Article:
The Mariana Trench is the deepest part of the world’s oceans, and the lowest elevation of the surface of the Earth’s crust. It is located in the westernPacific Ocean, to the east of the Mariana Islands. The trench is about 2,550 kilometres (1,580 mi) long but has a mean width of only 69 kilometres (43 mi). It reaches a maximum-known depth of about 10.91 kilometres (6.78 mi) at the Challenger Deep, a small slot-shaped valley in its floor, at its southern end, although some unrepeated measurements place the deepest portion at 11.03 kilometres (6.85 mi). If Mount Everest, the highest mountain on Earth at 8,850 metres (29,040 ft), was set in the deepest part of the Mariana Trench, there would be 2,060 metres (6,760 ft) of water left above it.
The Mariana Trench is part of the Izu-Bonin-Mariana Arc geological boundary system that forms the boundary between two tectonic plates. In this system, the western edge of one plate, the Pacific Plate, is subducted beneath the smaller Mariana Plate that lies to the west. Because the Pacific plate is the largest of all the tectonic plates on Earth, crustal material at its western edge has had a long time since formation (up to 170 million years) to compact and become very dense; hence its great height-difference relative to the higher-riding Mariana Plate, at the point where the Pacific Plate crust is subducted. This deep area is the Mariana Trench proper. The movement of these plates is also indirectly responsible for the formation of the Mariana Islands (which are caused by volcanism as a result of subduction of water trapped in minerals).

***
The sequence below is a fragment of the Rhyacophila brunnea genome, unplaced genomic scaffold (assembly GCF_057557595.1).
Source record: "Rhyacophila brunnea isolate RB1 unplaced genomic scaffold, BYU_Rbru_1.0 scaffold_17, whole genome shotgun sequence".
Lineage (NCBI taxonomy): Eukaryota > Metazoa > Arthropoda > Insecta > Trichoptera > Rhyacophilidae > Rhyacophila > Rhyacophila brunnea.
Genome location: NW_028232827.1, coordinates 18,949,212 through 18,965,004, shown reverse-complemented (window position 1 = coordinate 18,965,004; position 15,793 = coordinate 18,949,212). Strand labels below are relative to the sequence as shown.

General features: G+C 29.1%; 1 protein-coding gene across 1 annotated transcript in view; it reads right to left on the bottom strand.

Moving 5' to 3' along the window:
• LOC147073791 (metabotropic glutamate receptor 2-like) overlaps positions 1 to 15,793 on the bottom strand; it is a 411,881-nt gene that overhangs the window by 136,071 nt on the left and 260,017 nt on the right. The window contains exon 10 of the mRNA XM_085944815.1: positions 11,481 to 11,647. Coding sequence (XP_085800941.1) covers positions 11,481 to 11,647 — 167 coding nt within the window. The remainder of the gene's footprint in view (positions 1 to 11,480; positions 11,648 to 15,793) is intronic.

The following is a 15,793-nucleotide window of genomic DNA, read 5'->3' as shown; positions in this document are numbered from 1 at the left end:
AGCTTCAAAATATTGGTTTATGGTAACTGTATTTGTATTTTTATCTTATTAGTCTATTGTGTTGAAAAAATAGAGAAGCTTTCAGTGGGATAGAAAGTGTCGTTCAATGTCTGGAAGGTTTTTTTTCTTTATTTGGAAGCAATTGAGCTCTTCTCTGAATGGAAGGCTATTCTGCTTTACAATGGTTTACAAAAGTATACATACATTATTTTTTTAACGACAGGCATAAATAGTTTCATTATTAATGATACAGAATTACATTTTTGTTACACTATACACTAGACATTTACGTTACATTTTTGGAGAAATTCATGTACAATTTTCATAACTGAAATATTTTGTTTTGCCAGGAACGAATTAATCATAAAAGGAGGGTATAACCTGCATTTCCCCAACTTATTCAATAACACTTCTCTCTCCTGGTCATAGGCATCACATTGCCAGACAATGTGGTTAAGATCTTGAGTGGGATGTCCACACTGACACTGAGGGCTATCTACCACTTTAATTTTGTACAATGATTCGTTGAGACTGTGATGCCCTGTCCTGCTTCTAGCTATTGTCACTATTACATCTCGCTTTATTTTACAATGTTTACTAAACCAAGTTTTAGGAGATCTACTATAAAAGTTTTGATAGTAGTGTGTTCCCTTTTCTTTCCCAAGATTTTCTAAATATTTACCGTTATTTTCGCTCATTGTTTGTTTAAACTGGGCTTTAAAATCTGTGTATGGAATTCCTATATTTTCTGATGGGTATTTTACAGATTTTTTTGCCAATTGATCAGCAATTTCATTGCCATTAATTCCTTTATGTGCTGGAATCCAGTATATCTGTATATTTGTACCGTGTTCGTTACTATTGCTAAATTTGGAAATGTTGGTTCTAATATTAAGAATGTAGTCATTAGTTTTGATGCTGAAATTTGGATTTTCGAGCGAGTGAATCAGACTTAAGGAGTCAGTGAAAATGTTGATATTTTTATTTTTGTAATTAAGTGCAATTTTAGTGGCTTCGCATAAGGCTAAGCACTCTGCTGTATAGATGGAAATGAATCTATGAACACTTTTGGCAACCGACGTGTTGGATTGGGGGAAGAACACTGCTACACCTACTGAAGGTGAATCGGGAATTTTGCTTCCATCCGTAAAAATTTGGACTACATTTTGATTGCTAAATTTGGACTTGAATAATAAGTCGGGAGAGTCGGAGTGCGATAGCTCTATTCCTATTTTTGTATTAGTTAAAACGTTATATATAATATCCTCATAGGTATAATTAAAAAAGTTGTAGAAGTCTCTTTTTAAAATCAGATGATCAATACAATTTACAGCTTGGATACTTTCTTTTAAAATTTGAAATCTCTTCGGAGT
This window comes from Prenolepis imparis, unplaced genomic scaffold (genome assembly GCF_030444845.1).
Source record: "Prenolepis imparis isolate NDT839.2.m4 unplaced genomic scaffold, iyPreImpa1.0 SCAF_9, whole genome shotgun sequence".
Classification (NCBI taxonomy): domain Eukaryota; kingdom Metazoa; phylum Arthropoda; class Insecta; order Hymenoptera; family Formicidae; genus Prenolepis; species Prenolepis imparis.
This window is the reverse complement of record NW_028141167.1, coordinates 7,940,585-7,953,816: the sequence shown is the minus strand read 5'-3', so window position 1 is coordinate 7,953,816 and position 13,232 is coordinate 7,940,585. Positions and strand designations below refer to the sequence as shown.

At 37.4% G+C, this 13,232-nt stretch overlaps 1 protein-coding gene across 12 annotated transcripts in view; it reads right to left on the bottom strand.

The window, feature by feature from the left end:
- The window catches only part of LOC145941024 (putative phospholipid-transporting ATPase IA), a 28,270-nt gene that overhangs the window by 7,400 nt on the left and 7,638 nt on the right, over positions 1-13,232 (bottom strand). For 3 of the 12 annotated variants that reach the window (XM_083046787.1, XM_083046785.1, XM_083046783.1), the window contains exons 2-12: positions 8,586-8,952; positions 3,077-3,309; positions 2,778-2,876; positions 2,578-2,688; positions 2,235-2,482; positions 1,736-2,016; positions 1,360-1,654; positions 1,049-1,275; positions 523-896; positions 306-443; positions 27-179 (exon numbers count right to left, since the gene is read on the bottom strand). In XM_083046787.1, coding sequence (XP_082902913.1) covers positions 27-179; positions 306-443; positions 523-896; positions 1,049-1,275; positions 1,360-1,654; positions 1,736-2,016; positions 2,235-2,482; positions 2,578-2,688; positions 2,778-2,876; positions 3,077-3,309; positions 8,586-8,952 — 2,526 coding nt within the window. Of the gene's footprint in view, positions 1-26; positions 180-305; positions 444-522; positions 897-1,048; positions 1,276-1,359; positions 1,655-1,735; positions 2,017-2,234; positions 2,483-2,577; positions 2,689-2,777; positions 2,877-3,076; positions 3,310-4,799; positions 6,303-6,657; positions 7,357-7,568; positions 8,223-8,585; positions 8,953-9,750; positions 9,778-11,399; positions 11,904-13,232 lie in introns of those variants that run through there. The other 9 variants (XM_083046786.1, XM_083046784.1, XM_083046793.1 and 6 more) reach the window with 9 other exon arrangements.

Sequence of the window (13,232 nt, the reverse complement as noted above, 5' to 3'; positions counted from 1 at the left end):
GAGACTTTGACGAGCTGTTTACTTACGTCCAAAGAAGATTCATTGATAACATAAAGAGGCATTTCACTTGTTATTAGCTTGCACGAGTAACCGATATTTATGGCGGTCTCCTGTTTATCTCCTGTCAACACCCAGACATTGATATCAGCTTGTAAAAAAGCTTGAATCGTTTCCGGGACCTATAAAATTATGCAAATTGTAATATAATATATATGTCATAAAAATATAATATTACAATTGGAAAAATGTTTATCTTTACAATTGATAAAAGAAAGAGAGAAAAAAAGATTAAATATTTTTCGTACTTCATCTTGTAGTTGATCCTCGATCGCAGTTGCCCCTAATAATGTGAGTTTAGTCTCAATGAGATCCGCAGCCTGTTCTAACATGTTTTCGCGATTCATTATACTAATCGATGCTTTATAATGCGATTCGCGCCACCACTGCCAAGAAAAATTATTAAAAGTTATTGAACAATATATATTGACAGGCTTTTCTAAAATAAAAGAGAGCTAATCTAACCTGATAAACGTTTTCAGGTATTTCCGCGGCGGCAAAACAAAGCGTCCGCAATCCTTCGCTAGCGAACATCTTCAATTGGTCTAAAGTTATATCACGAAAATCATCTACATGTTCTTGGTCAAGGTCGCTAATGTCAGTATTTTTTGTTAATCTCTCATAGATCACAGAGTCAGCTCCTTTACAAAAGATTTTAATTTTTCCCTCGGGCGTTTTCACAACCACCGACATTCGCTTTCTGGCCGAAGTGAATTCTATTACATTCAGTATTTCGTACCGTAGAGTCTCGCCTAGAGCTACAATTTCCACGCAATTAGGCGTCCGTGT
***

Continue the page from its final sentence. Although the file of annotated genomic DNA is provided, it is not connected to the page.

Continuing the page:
馬里亞納海溝底部，水壓（壓強）為1086巴，即108.6百萬帕斯卡（MPa），或15,751磅每平方英寸（pound per square inch – PSI）。
At the bottom of the trench, where the plates meet, the water column above exerts a pressure of 1,086 bars (15,750 psi), over one thousand times thestandard atmospheric pressure at sea level.
Because the Earth is not a perfect sphere, the trench is not the part of the seafloor closest to the center of the Earth – parts of the Arctic Ocean seabed are at least 13,000 metres (43,000 ft) closer to the Earth’s center than the Challenger Deep seafloor.
The Mariana Islands were claimed by Spain in 1667. Spain established a colony there, and gave the islands the official title of Las Marianas in honor of Spanish Queen Mariana of Austria, widow of Philip IV of Spain. Thus the name of the trench derived from this. The islands are part of the island arc that is formed on the over-riding plate, the Philippine plate, on the western side of the trench. The Pacific plate is being subducted under the islands, forming the trench.
The trench was first sounded during the Challenger expedition (December 1872 – May 1876), which recorded a depth of 4,475fathoms, 8,184 m (26,850 feet). In 1877 a map was published called Tiefenkarte des Grossen Oceans by Petermann, which showed a Challenger Tief at the location of that sounding. In 1899 USS Nero, a converted collier, recorded a depth of 5269 fathoms (9,636 m, 31,614 ft). Challenger II surveyed the trench using echo sounding, a much more precise and vastly easier way to measure depth than the sounding equipment and drag lines used in the original expedition. During this survey, the deepest part of the trench was recorded when the Challenger II measured a depth of 5,960 fathoms (10,900 m, 35,760 ft) at 11°19′N 142°15′E, known as the Challenger Deep.